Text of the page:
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Growth is a never-ending process when it comes to running a small business. Even if your business is meeting or exceeding expectations, the time will eventually come when an owner will choose to exit the business. Planning your exit strategy before that time comes is essential.
Exit planning allows you to seamlessly shift to your next stage in life or another business. Keep reading further if you are looking for – exit strategy for small business.
Smart owners consider their exit strategy before starting a business. They know precisely how to shape their business to maximize for a higher valuation which can be different than maximizing for income. This can be a challenging process, so we have shared ten business exit strategies that can benefit you.
1. Sell a business in the open market.
If you do not have a prospective buyer in mind or an employee or business partner interested in acquiring the business, finding a buyer in the open market is worth considering. According to ExitGuide, 63% of small business owners plan to sell their business to a 3rd party. While that may be the goal, over 30% of owners state they see finding a buyer as the greatest challenge to exiting the business.
2. Join hands with another company
One of the best places to look for a prospective buyer is a larger competitor or business partner. Larger firms seeking to expand into a new geography or expand their offerings often look to acquire an existing business instead of investing in starting from scratch. Make a list of your top competitors in your local market as well as beyond.
3. Transfer business ownership
There are 5.5 million family owned businesses in the United States, and they make up approximately 17% of all small businesses. First, however, it is essential to know if a family member is interested and prepared to take over a business eventually. If so, having this person work in the business to gain first-hand experience is important to transfer knowledge and provide an understanding of what it means to run the business.
4. Sell your stake to any partner or investor.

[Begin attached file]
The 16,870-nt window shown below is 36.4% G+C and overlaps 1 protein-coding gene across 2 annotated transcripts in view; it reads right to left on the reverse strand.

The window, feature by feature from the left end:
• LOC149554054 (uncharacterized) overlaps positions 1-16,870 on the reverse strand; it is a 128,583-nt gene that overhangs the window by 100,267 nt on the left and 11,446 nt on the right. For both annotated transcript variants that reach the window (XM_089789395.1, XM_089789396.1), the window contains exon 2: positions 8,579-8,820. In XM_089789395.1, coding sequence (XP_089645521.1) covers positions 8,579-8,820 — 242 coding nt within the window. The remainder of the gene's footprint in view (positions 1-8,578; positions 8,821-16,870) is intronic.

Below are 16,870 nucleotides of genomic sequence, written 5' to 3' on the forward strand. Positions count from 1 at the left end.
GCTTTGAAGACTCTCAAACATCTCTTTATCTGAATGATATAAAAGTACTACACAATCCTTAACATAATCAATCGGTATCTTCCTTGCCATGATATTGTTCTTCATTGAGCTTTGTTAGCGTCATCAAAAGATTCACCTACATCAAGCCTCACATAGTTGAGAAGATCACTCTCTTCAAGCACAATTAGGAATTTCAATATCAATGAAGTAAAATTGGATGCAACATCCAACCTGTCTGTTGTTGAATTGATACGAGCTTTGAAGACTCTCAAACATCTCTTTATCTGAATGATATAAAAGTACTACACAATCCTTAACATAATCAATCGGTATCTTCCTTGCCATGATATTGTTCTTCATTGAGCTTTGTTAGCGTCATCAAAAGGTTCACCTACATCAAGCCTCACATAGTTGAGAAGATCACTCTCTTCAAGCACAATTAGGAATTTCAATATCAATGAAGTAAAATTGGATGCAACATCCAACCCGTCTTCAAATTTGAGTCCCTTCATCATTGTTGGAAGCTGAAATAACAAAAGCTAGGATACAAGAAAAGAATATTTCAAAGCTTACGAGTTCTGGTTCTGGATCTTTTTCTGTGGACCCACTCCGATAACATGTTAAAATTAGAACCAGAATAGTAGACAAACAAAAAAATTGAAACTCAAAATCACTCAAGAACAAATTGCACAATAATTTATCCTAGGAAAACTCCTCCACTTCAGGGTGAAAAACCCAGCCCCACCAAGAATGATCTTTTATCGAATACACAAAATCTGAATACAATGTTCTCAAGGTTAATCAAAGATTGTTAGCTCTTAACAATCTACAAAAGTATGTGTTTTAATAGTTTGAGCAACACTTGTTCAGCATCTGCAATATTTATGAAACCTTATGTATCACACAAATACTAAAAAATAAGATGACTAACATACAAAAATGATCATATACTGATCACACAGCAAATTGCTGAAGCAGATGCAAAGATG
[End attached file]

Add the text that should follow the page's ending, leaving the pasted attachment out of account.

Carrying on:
If you are not the sole owner of your venture, it is possible to sell your stake to a partner or investor of your company. Depending on the type of business, your transitioning out may have a material impact on the business valuation, especially in a service-based business where the revenue is likely to decline when you depart. This presents a challenge for both sides; finding a way to maintain, or even grow, revenue after one owner departs is the best way to address some of the issues that arise and ensure the business can continue operating.
5. Exit by liquidating assets
If you cannot find a buyer or have no plans to sell the business, liquidating the assets can generate cash proceeds to pay down liabilities. The remaining cash then goes to the owner(s). On the other hand, if there is a buyer interested in acquiring several assets, creating an asset purchase agreement will outline the commercial terms such as price and payment schedule as well as transferring warranties and support agreements.
6. Announce bankruptcy
If your business is financially insolvent, meaning you have no way to pay your liabilities such as taxes or other major expenses, your business may be facing bankruptcy. Bankruptcy laws and procedures can vary by state and circumstances, so it is important to engage an attorney that specializes in bankruptcy procedures to counsel you on what to do and the steps to take when engaging creditors. To learn more about bankruptcy, check state and federal resources.
7. Sell your company to employees through ESOP.
Employee ownership is growing in popularity over the past several years. While many owners are familiar with an individual employee or sometimes a management team buying out the company, an Employee Stock Ownership Program is a construct that allows a pool of employees to acquire the business by purchasing stock in the business. This may mean a change in the business structure, so shares may be allocated. In addition, employee ownership provides a great incentive for employees to continue working in the business for an extended period of time to increase the value of their shares.
In the end, it is never too early or too late to develop your exit plan; you will be glad you did when the time comes to put that plan into action. For more information on exit options and strategies, check out our free guides.
Eric Grafstrom is the founder and CEO at ExitGuide. He has over 20 years of experience working in leadership roles for numerous companies and has experience with a range of exits including sale to a third party, management buyout, asset purchase agreements, and dissolution.
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